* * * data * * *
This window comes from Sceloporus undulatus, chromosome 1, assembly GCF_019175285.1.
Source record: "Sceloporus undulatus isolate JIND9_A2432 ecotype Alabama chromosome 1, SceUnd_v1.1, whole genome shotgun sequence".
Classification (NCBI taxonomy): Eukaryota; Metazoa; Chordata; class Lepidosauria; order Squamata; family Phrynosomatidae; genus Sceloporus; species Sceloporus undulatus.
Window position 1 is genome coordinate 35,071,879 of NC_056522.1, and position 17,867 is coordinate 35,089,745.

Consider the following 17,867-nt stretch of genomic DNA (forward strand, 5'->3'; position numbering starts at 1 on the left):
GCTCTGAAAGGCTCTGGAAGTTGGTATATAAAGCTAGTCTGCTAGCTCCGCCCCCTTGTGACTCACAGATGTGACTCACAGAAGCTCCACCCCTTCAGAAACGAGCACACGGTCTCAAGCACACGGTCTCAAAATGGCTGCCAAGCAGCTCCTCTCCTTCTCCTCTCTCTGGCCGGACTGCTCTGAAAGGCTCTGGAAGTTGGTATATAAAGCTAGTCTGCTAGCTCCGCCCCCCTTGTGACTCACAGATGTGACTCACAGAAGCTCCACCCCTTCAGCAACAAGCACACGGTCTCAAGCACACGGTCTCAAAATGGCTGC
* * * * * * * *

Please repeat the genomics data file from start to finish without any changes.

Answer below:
This window comes from Sceloporus undulatus, chromosome 1, assembly GCF_019175285.1.
Source record: "Sceloporus undulatus isolate JIND9_A2432 ecotype Alabama chromosome 1, SceUnd_v1.1, whole genome shotgun sequence".
Classification (NCBI taxonomy): Eukaryota; Metazoa; Chordata; class Lepidosauria; order Squamata; family Phrynosomatidae; genus Sceloporus; species Sceloporus undulatus.
Window position 1 is genome coordinate 35,071,879 of NC_056522.1, and position 17,867 is coordinate 35,089,745.

Consider the following 17,867-nt stretch of genomic DNA (forward strand, 5'->3'; position numbering starts at 1 on the left):
GCTCTGAAAGGCTCTGGAAGTTGGTATATAAAGCTAGTCTGCTAGCTCCGCCCCCTTGTGACTCACAGATGTGACTCACAGAAGCTCCACCCCTTCAGAAACGAGCACACGGTCTCAAGCACACGGTCTCAAAATGGCTGCCAAGCAGCTCCTCTCCTTCTCCTCTCTCTGGCCGGACTGCTCTGAAAGGCTCTGGAAGTTGGTATATAAAGCTAGTCTGCTAGCTCCGCCCCCCTTGTGACTCACAGATGTGACTCACAGAAGCTCCACCCCTTCAGCAACAAGCACACGGTCTCAAGCACACGGTCTCAAAATGGCTGC